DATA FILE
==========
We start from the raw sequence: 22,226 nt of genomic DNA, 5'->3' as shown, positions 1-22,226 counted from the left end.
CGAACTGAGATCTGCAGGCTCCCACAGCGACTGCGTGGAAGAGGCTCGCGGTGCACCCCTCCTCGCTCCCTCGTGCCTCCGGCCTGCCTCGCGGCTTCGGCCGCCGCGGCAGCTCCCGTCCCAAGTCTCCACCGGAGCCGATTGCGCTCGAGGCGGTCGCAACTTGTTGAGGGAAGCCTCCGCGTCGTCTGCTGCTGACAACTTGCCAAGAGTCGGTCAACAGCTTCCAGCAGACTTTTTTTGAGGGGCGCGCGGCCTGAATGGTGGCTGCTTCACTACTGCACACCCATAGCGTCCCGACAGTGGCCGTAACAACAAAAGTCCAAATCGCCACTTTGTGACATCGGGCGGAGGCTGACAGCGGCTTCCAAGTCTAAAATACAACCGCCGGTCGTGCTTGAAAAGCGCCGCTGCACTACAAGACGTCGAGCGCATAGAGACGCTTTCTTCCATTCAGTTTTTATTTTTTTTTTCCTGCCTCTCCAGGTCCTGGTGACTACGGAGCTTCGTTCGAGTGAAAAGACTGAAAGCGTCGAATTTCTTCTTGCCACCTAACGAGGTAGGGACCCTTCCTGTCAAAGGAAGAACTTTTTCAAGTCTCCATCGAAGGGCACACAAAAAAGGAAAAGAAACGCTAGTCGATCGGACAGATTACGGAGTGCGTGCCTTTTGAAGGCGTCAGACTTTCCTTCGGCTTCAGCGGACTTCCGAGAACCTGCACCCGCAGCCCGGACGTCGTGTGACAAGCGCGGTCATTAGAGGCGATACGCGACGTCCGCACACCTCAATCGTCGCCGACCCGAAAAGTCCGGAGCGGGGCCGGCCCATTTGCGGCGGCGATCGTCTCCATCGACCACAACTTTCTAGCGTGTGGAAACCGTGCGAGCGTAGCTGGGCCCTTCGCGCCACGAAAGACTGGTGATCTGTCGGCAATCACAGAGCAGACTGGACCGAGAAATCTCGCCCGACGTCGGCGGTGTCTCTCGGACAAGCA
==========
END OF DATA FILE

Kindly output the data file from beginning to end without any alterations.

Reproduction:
We start from the raw sequence: 22,226 nt of genomic DNA, 5'->3' as shown, positions 1-22,226 counted from the left end.
CGAACTGAGATCTGCAGGCTCCCACAGCGACTGCGTGGAAGAGGCTCGCGGTGCACCCCTCCTCGCTCCCTCGTGCCTCCGGCCTGCCTCGCGGCTTCGGCCGCCGCGGCAGCTCCCGTCCCAAGTCTCCACCGGAGCCGATTGCGCTCGAGGCGGTCGCAACTTGTTGAGGGAAGCCTCCGCGTCGTCTGCTGCTGACAACTTGCCAAGAGTCGGTCAACAGCTTCCAGCAGACTTTTTTTGAGGGGCGCGCGGCCTGAATGGTGGCTGCTTCACTACTGCACACCCATAGCGTCCCGACAGTGGCCGTAACAACAAAAGTCCAAATCGCCACTTTGTGACATCGGGCGGAGGCTGACAGCGGCTTCCAAGTCTAAAATACAACCGCCGGTCGTGCTTGAAAAGCGCCGCTGCACTACAAGACGTCGAGCGCATAGAGACGCTTTCTTCCATTCAGTTTTTATTTTTTTTTTCCTGCCTCTCCAGGTCCTGGTGACTACGGAGCTTCGTTCGAGTGAAAAGACTGAAAGCGTCGAATTTCTTCTTGCCACCTAACGAGGTAGGGACCCTTCCTGTCAAAGGAAGAACTTTTTCAAGTCTCCATCGAAGGGCACACAAAAAAGGAAAAGAAACGCTAGTCGATCGGACAGATTACGGAGTGCGTGCCTTTTGAAGGCGTCAGACTTTCCTTCGGCTTCAGCGGACTTCCGAGAACCTGCACCCGCAGCCCGGACGTCGTGTGACAAGCGCGGTCATTAGAGGCGATACGCGACGTCCGCACACCTCAATCGTCGCCGACCCGAAAAGTCCGGAGCGGGGCCGGCCCATTTGCGGCGGCGATCGTCTCCATCGACCACAACTTTCTAGCGTGTGGAAACCGTGCGAGCGTAGCTGGGCCCTTCGCGCCACGAAAGACTGGTGATCTGTCGGCAATCACAGAGCAGACTGGACCGAGAAATCTCGCCCGACGTCGGCGGTGTCTCTCGGACAAGCA